Today’s vintage entry is rather cute:
Today’s teardown subject is another vintage find: a 1974 Casio Personal-Mini.
Today’s topic is somewhat unique- a vintage optical mouse, made in the days when it was not very trivial. It’s not like you can just slap a camera in and have it take pictures to figure out where things move. In the old days you had to actually design it, maybe even using some 2N3906 and 555 timers as we’ll find out. Let’s start with unboxing (pardon the masking tape holding things together)
Another older repair I am getting around to post. This time it’s a Nexus 5 phone that acquired an interesting habit of getting stuck in a random reboot loop. One moment it’s working fine, next it’s stuck in a boot screen with Google logo, then buzzes and reboots to the same thing. After a bit of Googling around, I realized that the likely culprit is a power button getting stuck. To confirm, I’d smack it a bit and watch the phone exit reboot loop and work for a while. That smacking was satisfying but not sustainable if I wanted the thing to survive. So back to ebay we go. I suppose Mouser/Digikey were also an option if I felt like desoldering the original, measuring it and then combing through all similar parts to find the fit. Instead I let other people do that. Most sellers had an exact replacement switch, but one claimed a new and improved one. It also looked a bit better so for $2 shipped I grabbed one. The typical title for these is “4mm Power On /Off Volume Switch Button For LG Nexus 5 D820 D821 Optimus L4 E440”.
It all started innocently enough.
I finally decided to replace my 6 years old Thinkpad X200 with a bit more modern used T440P. More power, better battery life and all the other modern goodies were all things I was looking forward to. Unfortunately I also knew that for the 44x series Lenovo changed the design of the trackpad to a single piece clickable square. No more beloved buttons, so easy to use with the trackpoint. Not a big deal- plenty of people reported using the newer design of the trackpad off a T45x series to get those buttons back, so I figured i’ll just swap it in. The laptop came in, and I tried really hard to like the trackpad as is. No go: total lack of feel, constantly pressing RMB instead of LMB and a very annoying clicking sound heard in the whole house. It had to go!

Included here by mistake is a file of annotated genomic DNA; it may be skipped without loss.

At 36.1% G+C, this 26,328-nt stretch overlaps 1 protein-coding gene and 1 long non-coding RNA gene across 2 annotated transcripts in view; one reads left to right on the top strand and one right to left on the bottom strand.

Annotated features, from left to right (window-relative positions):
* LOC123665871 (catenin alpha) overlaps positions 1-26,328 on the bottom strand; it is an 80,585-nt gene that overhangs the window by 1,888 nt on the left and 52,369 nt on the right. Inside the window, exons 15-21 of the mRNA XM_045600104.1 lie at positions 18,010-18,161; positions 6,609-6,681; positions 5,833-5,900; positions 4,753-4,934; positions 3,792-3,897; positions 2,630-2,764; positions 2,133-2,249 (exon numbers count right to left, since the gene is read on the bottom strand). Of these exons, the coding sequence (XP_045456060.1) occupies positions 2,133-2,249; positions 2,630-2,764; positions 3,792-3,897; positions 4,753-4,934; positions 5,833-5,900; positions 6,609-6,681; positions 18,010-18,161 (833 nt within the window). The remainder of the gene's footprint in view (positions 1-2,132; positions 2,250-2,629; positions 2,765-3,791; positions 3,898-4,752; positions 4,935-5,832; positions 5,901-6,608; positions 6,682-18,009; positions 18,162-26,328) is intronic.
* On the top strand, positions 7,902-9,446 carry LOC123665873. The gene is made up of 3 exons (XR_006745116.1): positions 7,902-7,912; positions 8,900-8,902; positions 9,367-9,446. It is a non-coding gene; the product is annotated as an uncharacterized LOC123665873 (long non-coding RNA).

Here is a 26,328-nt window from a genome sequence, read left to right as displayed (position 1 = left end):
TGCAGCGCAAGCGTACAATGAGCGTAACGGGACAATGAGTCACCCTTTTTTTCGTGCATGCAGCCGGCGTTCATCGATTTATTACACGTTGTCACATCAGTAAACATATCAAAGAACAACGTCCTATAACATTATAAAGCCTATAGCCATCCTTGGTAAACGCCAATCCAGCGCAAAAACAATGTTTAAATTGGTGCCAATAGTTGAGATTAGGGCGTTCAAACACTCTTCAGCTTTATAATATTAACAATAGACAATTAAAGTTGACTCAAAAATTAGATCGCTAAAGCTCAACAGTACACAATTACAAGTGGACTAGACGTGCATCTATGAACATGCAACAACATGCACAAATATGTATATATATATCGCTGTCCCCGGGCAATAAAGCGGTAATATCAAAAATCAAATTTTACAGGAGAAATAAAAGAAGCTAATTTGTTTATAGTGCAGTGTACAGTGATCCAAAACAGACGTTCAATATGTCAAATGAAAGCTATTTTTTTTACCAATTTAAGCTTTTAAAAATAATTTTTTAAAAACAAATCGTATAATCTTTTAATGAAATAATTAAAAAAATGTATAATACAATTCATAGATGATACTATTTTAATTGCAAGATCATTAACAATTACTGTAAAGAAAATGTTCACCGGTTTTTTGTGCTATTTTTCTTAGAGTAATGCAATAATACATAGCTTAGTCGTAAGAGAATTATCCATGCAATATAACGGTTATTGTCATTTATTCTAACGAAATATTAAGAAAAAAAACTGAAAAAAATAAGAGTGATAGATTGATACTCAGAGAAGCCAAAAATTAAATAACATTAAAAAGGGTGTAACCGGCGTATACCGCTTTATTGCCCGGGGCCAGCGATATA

Today’s post is a bit of a challenge to myself- what (if anything ) can be learned from analyzing a simple thing like a garage opener button wall button?
Hey, it’s electric!
Today we have a crappy Chinese Tea Kettle to take apart and see what makes it not tick. This is an Ovente model #GK83R bought less than a year ago. It randomly refuses to heat and smells of molten plastic.
Stumbled on this interesting part from TI recently
TPL5111 solves a typical problem in low power wireless systems- things need to be off most of the time, and wake up periodically to transmit. The usual solution is to pick a microcontroller that can stay asleep in low power mode at a few uA, then wake up on RTC timer. That works most of the time, but sometimes even that is too much standby power. Imagine a system for example that has to work from a small coin cell for 5-10 years. Each uA of sleep current is an 8mAh a year. So in 10 years, 80mAh is wasted. (A typical CR2032 battery for example starts with only 220mAh)
TI’s solution is a timer that can stay on while drawing 35nA. Once set with a single resistor for a particular time interval, between 100ms and 2 hours, it turns power on to the system, waits to hear back from the micro via “done” pin and then turns things back off. TI even provides a handy table of resistor values vs timer settings. Not bad for $0.45@1k, plus there are many other scenarios such an almost zero power scheduler may be handy.
Apologies for site being down. Some pesky malware managed to find its way in and overwrite a bunch of system files. Things should be back to normal, but if anything is misbehaving, leave me a comment